The 1964 Wilderness Act defines “wilderness” as areas “where the earth and its community of life … appear to have been affected primarily by the forces of nature, with the imprint of man’s work substantially unnoticeable …” Today, these wildlands are among the last repositories of nature’s bounty. Worthy and valuable in their own right, they also provide natural services that are essential to the health of American communities. Wildlands and natural systems filter the air we breathe and the water we drink; they generate fertile soils, control pests that destroy crops, provide habitat for wildlife, sequester carbon pollution and control floods.

    They also contribute to the multibillion dollar outdoor recreation economy and provide important opportunities for people from all backgrounds to reconnect with nature and with each other.Time spent in nature, whether at the ends of the earth or a local park, is an opportunity to know, and feel, the value of wilderness. America’s wilderness is a living legacy that all Americans should have the opportunity to experience.

    Looking to the next 50 years it’s important to carry on that legacy by continuing to permanently protect special places.

    On the anniversary of the Wilderness Act, please use your voice not only to celebrate America’s wild places, but also to advocate for the protection of wilderness in New Mexico’s Organ Mountains-Desert Peaks and the Carson National Forest.

    Earlier this year, the community celebrated the designation of Organ Mountains-Desert Peaks as a national monument when President Obama used his authority under the Antiquities Act to protect nearly 500,000 acres of this special place. The Organ Mountains tower 9,000 feet tall just east of Las Cruces and support wildlife and historical national treasures that draw tourists from around the world. But there are still 241,000 acres of wilderness in the Organ Mountains-Desert Peaks area that need to be protected despite the monument designation — including more mountains, more wildlife habitats, and more destinations for outdoors enthusiasts.

    Sens. Tom Udall, D-NM, and Martin Heinrich, D-NM, and Rep. Ben Ray Luján, D-NM, have also introduced legislation to protect 45,000 acres of wilderness north of Taos in the Carson National Forest, the Columbine-Hondo Wilderness Act (H.R. 1683/S. 776). The area encompasses the Sangre de Cristo Mountains, including Gold Hill, its highest peak and is home to elk, mountain lion, black bear, pine marten, and Rio Grande cutthroat trout. It also contains the headwaters for two rivers that supply water to the Acequias used by the local community.

    Please support the wilderness designation of these areas and more — for the benefit of New Mexico, the United States, and future generations.

    Virginia Cramer is senior press secretary of the Sierra Club.

     

  • By Virginia Cramer for the Las Cruces Sun-News

    Guest column

    Posted:   08/30/2014 05:04:17 PM MDT

    On Sept. 3, 1964, President Lyndon B. Johnson signed into law one of our country’s greatest conservation laws, the Wilderness Act. This historic bill established the National Wilderness Preservation System and set aside an initial 9.1 million acres of wildlands for the use and enjoyment of the American people. Over the past 50 years, and as a result of America’s support for wilderness, Congress has added nearly 100 million more acres to this unique land preservation system — including more than 1.6 million acres and 25 wilderness areas in New Mexico.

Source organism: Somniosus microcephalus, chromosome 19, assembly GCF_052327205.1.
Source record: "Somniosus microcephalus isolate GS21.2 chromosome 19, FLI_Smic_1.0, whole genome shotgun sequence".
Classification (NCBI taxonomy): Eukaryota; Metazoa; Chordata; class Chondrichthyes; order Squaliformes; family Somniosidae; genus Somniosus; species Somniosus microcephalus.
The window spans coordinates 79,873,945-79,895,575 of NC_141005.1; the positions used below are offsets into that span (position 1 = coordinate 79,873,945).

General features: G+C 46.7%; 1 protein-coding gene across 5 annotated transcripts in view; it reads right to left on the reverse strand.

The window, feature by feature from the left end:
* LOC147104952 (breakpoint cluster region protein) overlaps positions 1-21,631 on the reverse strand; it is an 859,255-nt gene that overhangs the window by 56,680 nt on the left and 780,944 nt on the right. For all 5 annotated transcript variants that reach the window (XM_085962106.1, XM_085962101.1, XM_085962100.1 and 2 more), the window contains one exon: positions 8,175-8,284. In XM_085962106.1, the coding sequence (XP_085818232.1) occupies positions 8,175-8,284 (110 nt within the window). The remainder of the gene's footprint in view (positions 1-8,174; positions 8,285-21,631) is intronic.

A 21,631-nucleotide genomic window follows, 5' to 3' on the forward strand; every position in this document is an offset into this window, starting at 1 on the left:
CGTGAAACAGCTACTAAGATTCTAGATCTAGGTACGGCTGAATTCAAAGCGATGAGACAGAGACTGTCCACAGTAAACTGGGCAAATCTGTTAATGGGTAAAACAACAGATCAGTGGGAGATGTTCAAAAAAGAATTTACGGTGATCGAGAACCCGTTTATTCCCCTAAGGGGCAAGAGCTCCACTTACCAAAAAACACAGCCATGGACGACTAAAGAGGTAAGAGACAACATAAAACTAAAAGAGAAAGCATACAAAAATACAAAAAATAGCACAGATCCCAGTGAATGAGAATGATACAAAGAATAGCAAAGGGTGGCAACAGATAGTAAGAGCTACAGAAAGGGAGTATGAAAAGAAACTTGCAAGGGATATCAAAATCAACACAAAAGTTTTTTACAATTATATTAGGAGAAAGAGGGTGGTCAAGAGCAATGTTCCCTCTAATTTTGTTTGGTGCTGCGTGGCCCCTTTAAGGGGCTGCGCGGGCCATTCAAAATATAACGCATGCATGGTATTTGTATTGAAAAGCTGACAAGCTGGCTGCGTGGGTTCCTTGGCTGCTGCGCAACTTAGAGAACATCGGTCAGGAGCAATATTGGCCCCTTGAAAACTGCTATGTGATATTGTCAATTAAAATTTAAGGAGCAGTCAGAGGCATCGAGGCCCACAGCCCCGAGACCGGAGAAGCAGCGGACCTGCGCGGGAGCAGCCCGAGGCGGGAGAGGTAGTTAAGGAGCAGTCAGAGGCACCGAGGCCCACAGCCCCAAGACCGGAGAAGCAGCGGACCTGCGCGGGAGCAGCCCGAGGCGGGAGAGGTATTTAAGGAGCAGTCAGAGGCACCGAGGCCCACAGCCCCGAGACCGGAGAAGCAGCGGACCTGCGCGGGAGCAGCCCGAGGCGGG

The 1964 Wilderness Act defines “wilderness” as areas “where the earth and its community of life … appear to have been affected primarily by the forces of nature, with the imprint of man’s work substantially unnoticeable …” Today, these wildlands are among the last repositories of nature’s bounty. Worthy and valuable in their own right, they also provide natural services that are essential to the health of American communities. Wildlands and natural systems filter the air we breathe and the water we drink; they generate fertile soils, control pests that destroy crops, provide habitat for wildlife, sequester carbon pollution and control floods.

    They also contribute to the multibillion dollar outdoor recreation economy and provide important opportunities for people from all backgrounds to reconnect with nature and with each other.Time spent in nature, whether at the ends of the earth or a local park, is an opportunity to know, and feel, the value of wilderness. America’s wilderness is a living legacy that all Americans should have the opportunity to experience.

    Looking to the next 50 years it’s important to carry on that legacy by continuing to permanently protect special places.

    On the anniversary of the Wilderness Act, please use your voice not only to celebrate America’s wild places, but also to advocate for the protection of wilderness in New Mexico’s Organ Mountains-Desert Peaks and the Carson National Forest.

    Earlier this year, the community celebrated the designation of Organ Mountains-Desert Peaks as a national monument when President Obama used his authority under the Antiquities Act to protect nearly 500,000 acres of this special place. The Organ Mountains tower 9,000 feet tall just east of Las Cruces and support wildlife and historical national treasures that draw tourists from around the world. But there are still 241,000 acres of wilderness in the Organ Mountains-Desert Peaks area that need to be protected despite the monument designation — including more mountains, more wildlife habitats, and more destinations for outdoors enthusiasts.

    Sens. Tom Udall, D-NM, and Martin Heinrich, D-NM, and Rep. Ben Ray Luján, D-NM, have also introduced legislation to protect 45,000 acres of wilderness north of Taos in the Carson National Forest, the Columbine-Hondo Wilderness Act (H.R. 1683/S. 776). The area encompasses the Sangre de Cristo Mountains, including Gold Hill, its highest peak and is home to elk, mountain lion, black bear, pine marten, and Rio Grande cutthroat trout. It also contains the headwaters for two rivers that supply water to the Acequias used by the local community.